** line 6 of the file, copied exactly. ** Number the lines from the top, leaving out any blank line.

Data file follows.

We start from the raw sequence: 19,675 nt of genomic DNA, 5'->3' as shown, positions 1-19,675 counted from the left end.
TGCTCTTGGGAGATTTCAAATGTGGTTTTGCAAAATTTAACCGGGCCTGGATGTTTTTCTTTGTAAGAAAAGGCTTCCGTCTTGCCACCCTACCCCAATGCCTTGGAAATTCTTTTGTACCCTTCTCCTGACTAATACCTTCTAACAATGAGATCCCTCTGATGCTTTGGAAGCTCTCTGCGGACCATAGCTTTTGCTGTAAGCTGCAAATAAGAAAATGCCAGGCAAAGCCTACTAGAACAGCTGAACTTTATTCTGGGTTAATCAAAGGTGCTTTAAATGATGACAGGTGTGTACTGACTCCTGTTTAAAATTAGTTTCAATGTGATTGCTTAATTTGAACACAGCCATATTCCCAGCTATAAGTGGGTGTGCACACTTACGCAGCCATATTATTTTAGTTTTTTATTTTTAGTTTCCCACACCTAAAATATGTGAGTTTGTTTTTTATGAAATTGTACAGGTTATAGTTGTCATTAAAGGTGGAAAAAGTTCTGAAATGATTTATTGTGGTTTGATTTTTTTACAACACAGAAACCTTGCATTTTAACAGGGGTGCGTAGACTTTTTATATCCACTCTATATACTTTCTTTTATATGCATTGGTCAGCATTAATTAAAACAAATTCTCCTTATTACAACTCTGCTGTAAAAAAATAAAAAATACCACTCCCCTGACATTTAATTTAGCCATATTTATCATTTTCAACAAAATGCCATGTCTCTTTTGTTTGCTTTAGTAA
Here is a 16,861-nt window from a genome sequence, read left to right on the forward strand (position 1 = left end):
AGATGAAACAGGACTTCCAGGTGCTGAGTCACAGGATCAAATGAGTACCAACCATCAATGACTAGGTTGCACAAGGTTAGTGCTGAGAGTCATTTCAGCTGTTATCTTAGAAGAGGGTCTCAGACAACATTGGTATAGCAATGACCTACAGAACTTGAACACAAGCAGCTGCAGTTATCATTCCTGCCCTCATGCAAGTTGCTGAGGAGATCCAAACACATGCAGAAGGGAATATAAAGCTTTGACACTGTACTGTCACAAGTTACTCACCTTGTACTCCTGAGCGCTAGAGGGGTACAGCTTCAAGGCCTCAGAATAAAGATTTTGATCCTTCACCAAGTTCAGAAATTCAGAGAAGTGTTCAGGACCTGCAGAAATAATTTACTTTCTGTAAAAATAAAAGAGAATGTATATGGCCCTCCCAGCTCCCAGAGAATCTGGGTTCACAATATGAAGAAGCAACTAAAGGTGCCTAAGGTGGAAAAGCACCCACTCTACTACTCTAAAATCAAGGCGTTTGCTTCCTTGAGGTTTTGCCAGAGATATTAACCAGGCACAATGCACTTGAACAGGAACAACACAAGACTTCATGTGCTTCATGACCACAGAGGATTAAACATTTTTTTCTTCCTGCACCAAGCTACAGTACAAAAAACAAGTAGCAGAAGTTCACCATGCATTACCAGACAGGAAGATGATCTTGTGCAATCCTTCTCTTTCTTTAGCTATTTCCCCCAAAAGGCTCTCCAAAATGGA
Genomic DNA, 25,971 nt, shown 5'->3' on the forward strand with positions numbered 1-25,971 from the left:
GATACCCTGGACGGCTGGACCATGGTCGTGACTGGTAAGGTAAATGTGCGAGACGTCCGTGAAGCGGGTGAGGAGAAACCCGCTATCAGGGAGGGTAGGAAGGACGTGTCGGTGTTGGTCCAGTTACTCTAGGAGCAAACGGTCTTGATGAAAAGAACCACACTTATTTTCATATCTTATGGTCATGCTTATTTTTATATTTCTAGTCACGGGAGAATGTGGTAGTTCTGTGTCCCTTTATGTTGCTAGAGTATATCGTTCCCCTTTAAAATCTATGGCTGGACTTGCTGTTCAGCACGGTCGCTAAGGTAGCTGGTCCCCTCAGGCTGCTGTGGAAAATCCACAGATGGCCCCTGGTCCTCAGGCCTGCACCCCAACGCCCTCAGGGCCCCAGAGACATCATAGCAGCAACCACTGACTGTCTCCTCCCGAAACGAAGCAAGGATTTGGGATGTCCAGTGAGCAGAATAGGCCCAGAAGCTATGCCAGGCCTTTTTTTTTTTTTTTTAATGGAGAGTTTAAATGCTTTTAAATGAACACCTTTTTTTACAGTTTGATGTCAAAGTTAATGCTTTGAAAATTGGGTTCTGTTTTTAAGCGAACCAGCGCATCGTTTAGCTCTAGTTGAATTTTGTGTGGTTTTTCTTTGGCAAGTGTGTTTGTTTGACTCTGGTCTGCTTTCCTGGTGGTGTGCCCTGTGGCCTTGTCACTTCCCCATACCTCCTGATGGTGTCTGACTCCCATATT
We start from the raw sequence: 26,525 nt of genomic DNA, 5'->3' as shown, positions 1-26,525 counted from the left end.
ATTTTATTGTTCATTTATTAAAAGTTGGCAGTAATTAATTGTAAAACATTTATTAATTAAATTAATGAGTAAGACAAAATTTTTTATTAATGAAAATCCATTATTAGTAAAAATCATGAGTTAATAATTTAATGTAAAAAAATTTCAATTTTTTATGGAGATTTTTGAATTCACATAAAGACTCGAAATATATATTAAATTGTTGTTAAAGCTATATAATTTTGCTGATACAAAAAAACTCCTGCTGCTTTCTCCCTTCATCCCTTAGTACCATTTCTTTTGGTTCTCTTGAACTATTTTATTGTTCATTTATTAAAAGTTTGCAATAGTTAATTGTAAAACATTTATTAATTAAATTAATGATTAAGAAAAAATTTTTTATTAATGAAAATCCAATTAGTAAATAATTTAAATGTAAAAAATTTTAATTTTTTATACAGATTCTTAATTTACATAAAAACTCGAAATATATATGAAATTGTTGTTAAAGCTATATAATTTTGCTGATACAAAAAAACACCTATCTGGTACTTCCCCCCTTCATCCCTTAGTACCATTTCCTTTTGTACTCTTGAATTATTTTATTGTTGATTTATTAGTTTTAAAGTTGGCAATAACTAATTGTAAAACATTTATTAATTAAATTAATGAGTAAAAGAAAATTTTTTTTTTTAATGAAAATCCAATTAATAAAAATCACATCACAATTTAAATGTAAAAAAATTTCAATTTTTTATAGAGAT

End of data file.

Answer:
GATACCCTGGACGGCTGGACCATGGTCGTGACTGGTAAGGTAAATGTGCGAGACGTCCGTGAAGCGGGTGAGGAGAAACCCGCTATCAGGGAGGGTAGGAAGGACGTGTCGGTGTTGGTCCAGTTACTCTAGGAGCAAACGGTCTTGATGAAAAGAACCACACTTATTTTCATATCTTATGGTCATGCTTATTTTTATATTTCTAGTCACGGGAGAATGTGGTAGTTCTGTGTCCCTTTATGTTGCTAGAGTATATCGTTCCCCTTTAAAATCTATGGCTGGACTTGCTGTTCAGCACGGTCGCTAAGGTAGCTGGTCCCCTCAGGCTGCTGTGGAAAATCCACAGATGGCCCCTGGTCCTCAGGCCTGCACCCCAACGCCCTCAGGGCCCCAGAGACATCATAGCAGCAACCACTGACTGTCTCCTCCCGAAACGAAGCAAGGATTTGGGATGTCCAGTGAGCAGAATAGGCCCAGAAGCTATGCCAGGCCTTTTTTTTTTTTTTTTAATGGAGAGTTTAAATGCTTTTAAATGAACACCTTTTTTTACAGTTTGATGTCAAAGTTAATGCTTTGAAAATTGGGTTCTGTTTTTAAGCGAACCAGCGCATCGTTTAGCTCTAGTTGAATTTTGTGTGGTTTTTCTTTGGCAAGTGTGTTTGTTTGACTCTGGTCTGCTTTCCTGGTGGTGTGCCCTGTGGCCTTGTCACTTCCCCATACCTCCTGATGGTGTCTGACTCCCATATT